Article

Nature 407, 695-702 (12 October 2000) | doi:10.1038/35037500; Received 6 January 2000; Accepted 4 September 2000

A mesoscale phytoplankton bloom in the polar Southern Ocean stimulated by iron fertilization

Philip W. Boyd1, Andrew J. Watson2, Cliff S. Law3, Edward R. Abraham4, Thomas Trull5, Rob Murdoch4, Dorothee C. E. Bakker2, Andrew R. Bowie6,3, K. O. Buesseler7, Hoe Chang4, Matthew Charette7, Peter Croot8, Ken Downing4, Russell Frew9, Mark Gall10, Mark Hadfield4, Julie Hall11, Mike Harvey4, Greg Jameson3, Julie LaRoche12, Malcolm Liddicoat3, Roger Ling3, Maria T. Maldonado13,14, R. Michael McKay15, Scott Nodder4, Stu Pickmere11, Rick Pridmore11, Steve Rintoul16, Karl Safi11, Philip Sutton4, Robert Strzepek17, Kim Tanneberger2, Suzanne Turner2, Anya Waite18 & John Zeldis10

  1. National Institute of Water and Atmosphere, Centre for Chemical and Physical Oceanography, Department of Chemistry, University of Otago, Dunedin, New Zealand
  2. School of Environmental Sciences, University of East Anglia, Norwich NR4 7TJ, UK;
  3. Plymouth Marine Laboratory, Prospect Place, The Hoe, Plymouth, Devon PL1 3DH , UK;
  4. National Institute of Water and Atmosphere, Greta Point, PO Box 14-901, Wellington, New Zealand ;
  5. Antarctic Co-operative Research Centre, University of Tasmania, GPO Box 252-80, Hobart, Tasmania, 7001, Australia;
  6. Department of Environmental Sciences,University of Plymouth, Drake Circus, Plymouth PL4 8AA, UK;
  7. Department of Marine Chemistry and Geochemistry MS25, Woods Hole Oceanographic Institute, Woods Hole, Massachusetts 02543, USA;
  8. Netherlands Institute for Sea Research (NIOZ), Department of Marine Chemistry and Geology, Postbus 59, 1790 AB Den Burg – Texel, The Netherlands;
  9. Department of Chemistry, University of Otago, PO Box 56, Dunedin, New Zealand;
  10. National Institute of Water and Atmosphere, Christchurch , PO Box 8602, Christchurch, New Zealand ;
  11. National Institute of Water and Atmosphere, Hamilton , Box 11-115, Hamilton, New Zealand ;
  12. Institut fuer Meereskunde, Universitaet Kiel, Duesternbrooker Weg 20 D-24105 Kiel, Germany;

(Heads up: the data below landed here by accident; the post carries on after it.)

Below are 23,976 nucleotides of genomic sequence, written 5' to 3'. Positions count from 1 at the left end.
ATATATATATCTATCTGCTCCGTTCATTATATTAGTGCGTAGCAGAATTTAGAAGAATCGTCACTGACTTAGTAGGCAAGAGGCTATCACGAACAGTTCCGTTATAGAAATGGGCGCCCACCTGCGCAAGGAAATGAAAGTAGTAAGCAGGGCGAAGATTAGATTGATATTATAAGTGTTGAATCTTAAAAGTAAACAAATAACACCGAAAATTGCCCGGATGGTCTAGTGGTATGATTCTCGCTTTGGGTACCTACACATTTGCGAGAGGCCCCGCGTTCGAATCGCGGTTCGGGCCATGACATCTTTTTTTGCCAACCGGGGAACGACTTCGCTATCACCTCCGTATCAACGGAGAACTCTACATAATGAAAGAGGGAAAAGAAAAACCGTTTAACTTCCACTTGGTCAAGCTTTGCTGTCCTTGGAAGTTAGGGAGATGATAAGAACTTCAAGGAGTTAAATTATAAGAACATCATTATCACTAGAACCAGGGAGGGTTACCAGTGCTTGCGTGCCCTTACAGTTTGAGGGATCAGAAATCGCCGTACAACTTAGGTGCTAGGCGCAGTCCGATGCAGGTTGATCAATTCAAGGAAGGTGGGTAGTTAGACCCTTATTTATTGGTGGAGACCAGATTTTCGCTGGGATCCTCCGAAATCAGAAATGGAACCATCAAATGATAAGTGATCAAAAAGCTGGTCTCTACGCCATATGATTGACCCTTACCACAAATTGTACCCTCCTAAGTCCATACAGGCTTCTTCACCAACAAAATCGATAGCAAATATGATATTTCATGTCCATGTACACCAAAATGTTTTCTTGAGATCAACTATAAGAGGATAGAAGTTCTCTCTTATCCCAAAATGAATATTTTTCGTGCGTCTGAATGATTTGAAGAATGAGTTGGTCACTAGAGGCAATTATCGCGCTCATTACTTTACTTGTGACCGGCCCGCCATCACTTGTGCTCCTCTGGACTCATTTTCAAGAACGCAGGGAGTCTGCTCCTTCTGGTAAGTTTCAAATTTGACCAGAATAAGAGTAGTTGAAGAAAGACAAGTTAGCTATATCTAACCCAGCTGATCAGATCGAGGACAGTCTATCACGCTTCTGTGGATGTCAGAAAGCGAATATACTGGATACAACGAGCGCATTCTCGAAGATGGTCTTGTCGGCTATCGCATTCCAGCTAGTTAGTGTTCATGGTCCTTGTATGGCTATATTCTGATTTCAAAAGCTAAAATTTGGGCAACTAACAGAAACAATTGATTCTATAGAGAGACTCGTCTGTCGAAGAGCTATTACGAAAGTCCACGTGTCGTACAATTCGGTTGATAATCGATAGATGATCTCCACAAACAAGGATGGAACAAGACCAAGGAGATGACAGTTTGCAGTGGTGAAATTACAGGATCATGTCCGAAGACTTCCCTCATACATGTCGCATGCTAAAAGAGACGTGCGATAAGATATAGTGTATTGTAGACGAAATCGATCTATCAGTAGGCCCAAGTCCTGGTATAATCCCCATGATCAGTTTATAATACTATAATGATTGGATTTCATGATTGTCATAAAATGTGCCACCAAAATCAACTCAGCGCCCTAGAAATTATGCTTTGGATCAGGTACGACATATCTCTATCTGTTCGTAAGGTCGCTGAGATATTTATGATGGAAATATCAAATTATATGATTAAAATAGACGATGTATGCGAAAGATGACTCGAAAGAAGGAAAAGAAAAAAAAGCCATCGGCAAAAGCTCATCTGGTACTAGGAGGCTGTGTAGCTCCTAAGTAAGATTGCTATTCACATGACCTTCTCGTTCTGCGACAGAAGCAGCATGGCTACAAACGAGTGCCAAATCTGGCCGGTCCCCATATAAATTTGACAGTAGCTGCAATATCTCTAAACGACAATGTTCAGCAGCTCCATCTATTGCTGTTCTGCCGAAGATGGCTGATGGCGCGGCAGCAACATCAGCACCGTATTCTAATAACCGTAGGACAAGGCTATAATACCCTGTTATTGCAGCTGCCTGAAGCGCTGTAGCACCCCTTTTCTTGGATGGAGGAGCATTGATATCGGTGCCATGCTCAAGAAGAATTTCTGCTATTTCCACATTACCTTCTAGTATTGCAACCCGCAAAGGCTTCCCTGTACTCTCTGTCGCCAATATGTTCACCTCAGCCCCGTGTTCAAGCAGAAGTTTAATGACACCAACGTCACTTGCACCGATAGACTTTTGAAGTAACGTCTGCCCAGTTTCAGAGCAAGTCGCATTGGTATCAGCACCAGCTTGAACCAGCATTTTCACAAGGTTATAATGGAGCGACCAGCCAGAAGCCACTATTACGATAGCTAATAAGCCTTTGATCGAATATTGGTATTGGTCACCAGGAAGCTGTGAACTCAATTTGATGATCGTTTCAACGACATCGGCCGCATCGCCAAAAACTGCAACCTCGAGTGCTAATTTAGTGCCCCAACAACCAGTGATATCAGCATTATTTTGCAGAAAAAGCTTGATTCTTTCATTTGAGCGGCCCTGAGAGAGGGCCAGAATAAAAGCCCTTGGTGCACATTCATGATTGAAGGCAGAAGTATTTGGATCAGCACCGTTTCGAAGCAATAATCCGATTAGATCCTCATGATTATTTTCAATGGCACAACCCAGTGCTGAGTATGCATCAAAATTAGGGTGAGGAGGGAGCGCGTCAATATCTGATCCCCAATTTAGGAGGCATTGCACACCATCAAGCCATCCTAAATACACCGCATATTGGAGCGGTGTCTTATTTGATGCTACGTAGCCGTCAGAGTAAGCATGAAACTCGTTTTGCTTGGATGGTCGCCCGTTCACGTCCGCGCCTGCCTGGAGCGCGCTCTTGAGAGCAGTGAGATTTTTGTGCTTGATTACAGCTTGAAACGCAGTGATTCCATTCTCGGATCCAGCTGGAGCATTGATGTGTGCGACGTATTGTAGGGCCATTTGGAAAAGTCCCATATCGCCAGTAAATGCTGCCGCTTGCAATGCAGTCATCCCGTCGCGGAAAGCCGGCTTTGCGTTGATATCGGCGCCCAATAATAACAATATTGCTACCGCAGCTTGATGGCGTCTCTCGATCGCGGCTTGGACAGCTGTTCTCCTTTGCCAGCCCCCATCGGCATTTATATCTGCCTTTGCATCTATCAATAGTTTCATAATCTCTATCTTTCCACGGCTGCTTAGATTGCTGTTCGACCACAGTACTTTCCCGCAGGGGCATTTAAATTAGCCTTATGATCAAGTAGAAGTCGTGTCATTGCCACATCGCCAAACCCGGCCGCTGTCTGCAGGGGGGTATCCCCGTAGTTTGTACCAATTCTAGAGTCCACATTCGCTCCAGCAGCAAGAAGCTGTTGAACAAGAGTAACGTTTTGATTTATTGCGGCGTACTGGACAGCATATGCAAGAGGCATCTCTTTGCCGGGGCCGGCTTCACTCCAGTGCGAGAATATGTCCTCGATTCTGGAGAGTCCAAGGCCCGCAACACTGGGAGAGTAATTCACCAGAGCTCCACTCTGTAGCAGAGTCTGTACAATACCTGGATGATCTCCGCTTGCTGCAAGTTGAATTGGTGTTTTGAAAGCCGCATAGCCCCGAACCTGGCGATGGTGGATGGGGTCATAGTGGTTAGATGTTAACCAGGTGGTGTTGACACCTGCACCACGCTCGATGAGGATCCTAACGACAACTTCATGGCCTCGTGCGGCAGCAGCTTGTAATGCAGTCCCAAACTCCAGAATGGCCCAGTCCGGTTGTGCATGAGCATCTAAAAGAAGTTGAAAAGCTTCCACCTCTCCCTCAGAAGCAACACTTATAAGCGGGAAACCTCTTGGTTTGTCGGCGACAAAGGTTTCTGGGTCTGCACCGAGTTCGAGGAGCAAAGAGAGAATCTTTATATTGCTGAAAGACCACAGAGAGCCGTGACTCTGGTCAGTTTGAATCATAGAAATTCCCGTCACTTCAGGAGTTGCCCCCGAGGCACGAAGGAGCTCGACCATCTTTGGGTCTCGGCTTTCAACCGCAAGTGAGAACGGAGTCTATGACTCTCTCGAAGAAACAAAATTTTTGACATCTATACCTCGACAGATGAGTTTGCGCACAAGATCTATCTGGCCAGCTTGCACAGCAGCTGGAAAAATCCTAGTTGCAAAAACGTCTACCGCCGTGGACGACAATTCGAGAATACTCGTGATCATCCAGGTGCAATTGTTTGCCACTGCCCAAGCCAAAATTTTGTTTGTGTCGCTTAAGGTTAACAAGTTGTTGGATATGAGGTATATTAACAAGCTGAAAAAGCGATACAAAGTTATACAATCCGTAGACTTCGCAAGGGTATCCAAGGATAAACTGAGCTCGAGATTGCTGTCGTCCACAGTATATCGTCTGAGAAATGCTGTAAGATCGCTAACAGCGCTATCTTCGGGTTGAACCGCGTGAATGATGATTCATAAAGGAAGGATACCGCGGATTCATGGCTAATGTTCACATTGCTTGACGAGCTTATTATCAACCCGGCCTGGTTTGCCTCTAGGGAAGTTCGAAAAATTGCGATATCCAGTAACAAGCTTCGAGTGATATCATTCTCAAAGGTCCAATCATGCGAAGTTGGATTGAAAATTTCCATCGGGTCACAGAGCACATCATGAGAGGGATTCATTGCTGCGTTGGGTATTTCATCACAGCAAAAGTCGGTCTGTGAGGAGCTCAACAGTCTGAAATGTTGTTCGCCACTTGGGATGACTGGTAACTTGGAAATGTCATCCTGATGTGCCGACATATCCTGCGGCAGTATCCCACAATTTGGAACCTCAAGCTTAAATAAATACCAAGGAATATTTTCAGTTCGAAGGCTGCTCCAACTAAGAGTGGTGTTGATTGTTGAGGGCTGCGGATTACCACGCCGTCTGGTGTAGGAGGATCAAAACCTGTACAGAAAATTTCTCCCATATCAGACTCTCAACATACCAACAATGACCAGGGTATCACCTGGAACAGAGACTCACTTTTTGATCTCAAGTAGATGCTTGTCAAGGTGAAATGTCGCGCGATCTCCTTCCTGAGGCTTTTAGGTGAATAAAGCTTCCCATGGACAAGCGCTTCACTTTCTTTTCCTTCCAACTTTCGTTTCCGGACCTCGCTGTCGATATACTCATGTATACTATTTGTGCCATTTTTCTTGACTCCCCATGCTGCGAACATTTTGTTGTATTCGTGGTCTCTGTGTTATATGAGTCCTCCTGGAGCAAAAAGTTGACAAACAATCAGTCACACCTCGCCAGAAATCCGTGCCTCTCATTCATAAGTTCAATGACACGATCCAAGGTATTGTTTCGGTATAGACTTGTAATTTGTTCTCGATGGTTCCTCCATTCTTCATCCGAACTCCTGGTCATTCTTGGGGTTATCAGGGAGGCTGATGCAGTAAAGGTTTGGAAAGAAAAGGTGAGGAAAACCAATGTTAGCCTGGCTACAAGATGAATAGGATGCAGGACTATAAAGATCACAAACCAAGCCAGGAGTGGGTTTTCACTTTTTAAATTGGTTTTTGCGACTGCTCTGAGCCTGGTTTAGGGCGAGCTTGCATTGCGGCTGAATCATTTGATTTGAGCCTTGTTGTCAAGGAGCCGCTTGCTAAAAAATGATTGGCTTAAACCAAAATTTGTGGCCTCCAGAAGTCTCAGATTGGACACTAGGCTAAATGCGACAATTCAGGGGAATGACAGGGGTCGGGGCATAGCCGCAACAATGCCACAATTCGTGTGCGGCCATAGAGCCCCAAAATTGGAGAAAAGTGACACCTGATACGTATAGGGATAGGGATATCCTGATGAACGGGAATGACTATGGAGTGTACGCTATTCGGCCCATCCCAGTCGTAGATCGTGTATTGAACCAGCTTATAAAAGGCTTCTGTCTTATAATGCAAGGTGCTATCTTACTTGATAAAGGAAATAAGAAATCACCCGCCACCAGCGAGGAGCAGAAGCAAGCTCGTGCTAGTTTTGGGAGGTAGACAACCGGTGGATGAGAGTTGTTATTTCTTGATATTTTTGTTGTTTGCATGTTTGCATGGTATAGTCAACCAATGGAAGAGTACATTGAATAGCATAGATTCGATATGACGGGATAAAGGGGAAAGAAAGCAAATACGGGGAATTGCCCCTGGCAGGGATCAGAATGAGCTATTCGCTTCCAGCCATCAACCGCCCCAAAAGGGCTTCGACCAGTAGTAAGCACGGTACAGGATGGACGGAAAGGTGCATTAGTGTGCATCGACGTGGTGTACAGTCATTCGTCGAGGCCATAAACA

13. Biology Department, McGill University, 1205 Avenue, Dr. Penfield, Montreal, PQ H2T 2V8, Canada;
  14. Department of Biological Sciences, Bowling Green State University, Bowling Green, Ohio 43403, USA;
  15. CSIRO Division of Marine Research, GPO Box 1538, Hobart, Tasmania, 7001, Australia;
  16. University of British Columbia, Departments of Botany and Oceanography, 6270 University Boulevard, Vancouver, BC, Canada, V6T 1Z4;
  17. Centre for Water Research, Department of Environmental Engineering, University of Western Australia, Nedlands 6907, Western Australia, Australia.
  18. Present address: School of Marine Sciences, University of Maine, Orono, Maine 04469, USA.

Correspondence to: Philip W. Boyd1 Correspondence and requests for materials should be addressed to P.W.B. (e-mail: Email: pboyd@alkali.otago.ac.nz).

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Changes in iron supply to oceanic plankton are thought to have a significant effect on concentrations of atmospheric carbon dioxide by altering rates of carbon sequestration, a theory known as the 'iron hypothesis'. For this reason, it is important to understand the response of pelagic biota to increased iron supply. Here we report the results of a mesoscale iron fertilization experiment in the polar Southern Ocean, where the potential to sequester iron-elevated algal carbon is probably greatest. Increased iron supply led to elevated phytoplankton biomass and rates of photosynthesis in surface waters, causing a large drawdown of carbon dioxide and macronutrients, and elevated dimethyl sulphide levels after 13 days. This drawdown was mostly due to the proliferation of diatom stocks. But downward export of biogenic carbon was not increased. Moreover, satellite observations of this massive bloom 30 days later, suggest that a sufficient proportion of the added iron was retained in surface waters. Our findings demonstrate that iron supply controls phytoplankton growth and community composition during summer in these polar Southern Ocean waters, but the fate of algal carbon remains unknown and depends on the interplay between the processes controlling export, remineralisation and timescales of water mass subduction.